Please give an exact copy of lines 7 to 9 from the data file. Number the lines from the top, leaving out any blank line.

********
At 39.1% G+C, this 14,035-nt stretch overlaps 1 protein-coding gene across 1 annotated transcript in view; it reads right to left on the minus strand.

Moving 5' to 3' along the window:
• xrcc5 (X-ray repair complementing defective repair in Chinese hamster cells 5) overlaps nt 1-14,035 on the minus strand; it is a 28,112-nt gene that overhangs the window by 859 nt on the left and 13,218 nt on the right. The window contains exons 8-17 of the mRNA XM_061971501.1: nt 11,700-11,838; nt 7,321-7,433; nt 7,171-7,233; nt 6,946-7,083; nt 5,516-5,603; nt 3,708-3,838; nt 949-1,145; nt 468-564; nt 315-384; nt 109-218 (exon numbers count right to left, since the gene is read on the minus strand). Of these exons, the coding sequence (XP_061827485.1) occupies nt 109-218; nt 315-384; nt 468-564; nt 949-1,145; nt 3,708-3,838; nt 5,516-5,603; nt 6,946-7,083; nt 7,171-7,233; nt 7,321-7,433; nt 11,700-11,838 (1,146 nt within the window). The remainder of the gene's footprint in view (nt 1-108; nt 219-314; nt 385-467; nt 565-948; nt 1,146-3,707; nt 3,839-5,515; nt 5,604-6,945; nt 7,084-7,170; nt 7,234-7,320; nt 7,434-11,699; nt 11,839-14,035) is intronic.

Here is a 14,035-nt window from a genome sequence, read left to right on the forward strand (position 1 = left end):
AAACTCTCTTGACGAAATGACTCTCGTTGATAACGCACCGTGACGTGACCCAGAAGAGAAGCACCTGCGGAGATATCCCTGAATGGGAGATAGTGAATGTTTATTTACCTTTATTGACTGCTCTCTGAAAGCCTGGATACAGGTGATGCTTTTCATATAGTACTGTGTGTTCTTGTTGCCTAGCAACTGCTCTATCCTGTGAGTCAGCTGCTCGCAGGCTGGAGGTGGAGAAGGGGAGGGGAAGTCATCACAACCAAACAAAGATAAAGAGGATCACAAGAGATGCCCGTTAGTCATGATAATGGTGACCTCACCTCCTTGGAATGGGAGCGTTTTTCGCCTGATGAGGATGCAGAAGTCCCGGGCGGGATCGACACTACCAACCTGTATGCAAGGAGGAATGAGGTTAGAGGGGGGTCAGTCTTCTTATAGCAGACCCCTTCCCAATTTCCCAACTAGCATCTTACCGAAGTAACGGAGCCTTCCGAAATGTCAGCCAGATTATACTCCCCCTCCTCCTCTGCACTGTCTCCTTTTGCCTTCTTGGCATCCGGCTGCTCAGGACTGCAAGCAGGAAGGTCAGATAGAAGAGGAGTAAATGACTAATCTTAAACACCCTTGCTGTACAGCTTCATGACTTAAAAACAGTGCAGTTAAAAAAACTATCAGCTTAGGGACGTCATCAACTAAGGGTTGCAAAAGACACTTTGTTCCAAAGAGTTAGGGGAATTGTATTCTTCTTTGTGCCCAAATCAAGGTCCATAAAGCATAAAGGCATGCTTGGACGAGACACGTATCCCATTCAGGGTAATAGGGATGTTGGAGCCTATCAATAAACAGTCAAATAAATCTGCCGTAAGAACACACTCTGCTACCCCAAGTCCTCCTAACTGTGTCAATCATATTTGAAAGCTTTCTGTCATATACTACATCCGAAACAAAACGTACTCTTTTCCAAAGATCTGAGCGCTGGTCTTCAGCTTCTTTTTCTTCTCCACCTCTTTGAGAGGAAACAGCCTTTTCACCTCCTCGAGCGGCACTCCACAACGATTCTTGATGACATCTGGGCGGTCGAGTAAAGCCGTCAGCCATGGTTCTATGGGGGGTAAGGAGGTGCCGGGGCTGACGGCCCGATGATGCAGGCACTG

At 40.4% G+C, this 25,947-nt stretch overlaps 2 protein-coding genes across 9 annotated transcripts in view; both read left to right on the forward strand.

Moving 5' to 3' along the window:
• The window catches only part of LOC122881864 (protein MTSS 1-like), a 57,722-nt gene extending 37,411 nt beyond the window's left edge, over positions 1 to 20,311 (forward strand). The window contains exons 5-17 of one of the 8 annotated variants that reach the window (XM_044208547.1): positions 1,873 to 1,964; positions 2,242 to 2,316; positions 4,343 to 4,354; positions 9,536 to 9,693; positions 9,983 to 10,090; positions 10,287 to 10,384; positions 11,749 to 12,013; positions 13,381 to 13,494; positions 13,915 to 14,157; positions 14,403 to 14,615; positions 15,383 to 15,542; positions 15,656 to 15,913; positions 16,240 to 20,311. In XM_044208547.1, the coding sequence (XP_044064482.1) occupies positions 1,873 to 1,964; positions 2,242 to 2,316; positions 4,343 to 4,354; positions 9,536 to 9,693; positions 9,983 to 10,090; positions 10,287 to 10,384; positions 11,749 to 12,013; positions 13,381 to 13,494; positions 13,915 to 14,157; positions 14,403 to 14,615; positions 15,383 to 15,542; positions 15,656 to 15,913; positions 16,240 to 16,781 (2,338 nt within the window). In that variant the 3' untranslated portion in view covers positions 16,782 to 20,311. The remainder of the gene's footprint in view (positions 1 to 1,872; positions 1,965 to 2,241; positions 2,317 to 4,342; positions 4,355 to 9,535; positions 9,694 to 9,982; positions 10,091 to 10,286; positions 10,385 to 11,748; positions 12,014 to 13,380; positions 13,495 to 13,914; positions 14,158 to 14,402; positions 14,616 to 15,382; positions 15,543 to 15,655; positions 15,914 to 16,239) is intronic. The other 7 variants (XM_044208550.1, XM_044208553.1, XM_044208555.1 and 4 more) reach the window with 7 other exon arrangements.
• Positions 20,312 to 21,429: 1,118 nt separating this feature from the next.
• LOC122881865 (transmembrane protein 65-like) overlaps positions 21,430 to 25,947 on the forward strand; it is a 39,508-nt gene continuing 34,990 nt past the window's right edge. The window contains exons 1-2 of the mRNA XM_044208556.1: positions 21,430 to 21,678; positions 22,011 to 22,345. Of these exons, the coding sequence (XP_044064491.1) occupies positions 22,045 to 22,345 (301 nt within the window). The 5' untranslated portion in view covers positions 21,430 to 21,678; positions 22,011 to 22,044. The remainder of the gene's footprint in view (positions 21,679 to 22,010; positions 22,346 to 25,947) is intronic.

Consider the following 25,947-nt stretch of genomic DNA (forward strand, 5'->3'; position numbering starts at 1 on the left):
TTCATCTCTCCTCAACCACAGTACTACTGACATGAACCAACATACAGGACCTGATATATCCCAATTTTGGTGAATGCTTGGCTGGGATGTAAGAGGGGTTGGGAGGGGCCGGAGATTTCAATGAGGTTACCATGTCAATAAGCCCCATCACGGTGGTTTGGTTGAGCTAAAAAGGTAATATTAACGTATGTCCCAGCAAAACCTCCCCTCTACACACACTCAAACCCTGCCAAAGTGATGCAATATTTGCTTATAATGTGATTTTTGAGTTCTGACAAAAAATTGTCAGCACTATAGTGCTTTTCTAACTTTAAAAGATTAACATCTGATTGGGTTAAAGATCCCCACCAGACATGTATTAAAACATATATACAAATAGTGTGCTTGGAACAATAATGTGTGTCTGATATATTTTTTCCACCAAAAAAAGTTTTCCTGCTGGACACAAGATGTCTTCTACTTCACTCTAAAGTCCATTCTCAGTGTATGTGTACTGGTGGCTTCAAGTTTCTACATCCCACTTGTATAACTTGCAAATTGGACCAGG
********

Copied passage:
Moving 5' to 3' along the window:
• The window catches only part of LOC122881864 (protein MTSS 1-like), a 57,722-nt gene extending 37,411 nt beyond the window's left edge, over positions 1 to 20,311 (forward strand). The window contains exons 5-17 of one of the 8 annotated variants that reach the window (XM_044208547.1): positions 1,873 to 1,964; positions 2,242 to 2,316; positions 4,343 to 4,354; positions 9,536 to 9,693; positions 9,983 to 10,090; positions 10,287 to 10,384; positions 11,749 to 12,013; positions 13,381 to 13,494; positions 13,915 to 14,157; positions 14,403 to 14,615; positions 15,383 to 15,542; positions 15,656 to 15,913; positions 16,240 to 20,311. In XM_044208547.1, the coding sequence (XP_044064482.1) occupies positions 1,873 to 1,964; positions 2,242 to 2,316; positions 4,343 to 4,354; positions 9,536 to 9,693; positions 9,983 to 10,090; positions 10,287 to 10,384; positions 11,749 to 12,013; positions 13,381 to 13,494; positions 13,915 to 14,157; positions 14,403 to 14,615; positions 15,383 to 15,542; positions 15,656 to 15,913; positions 16,240 to 16,781 (2,338 nt within the window). In that variant the 3' untranslated portion in view covers positions 16,782 to 20,311. The remainder of the gene's footprint in view (positions 1 to 1,872; positions 1,965 to 2,241; positions 2,317 to 4,342; positions 4,355 to 9,535; positions 9,694 to 9,982; positions 10,091 to 10,286; positions 10,385 to 11,748; positions 12,014 to 13,380; positions 13,495 to 13,914; positions 14,158 to 14,402; positions 14,616 to 15,382; positions 15,543 to 15,655; positions 15,914 to 16,239) is intronic. The other 7 variants (XM_044208550.1, XM_044208553.1, XM_044208555.1 and 4 more) reach the window with 7 other exon arrangements.
• Positions 20,312 to 21,429: 1,118 nt separating this feature from the next.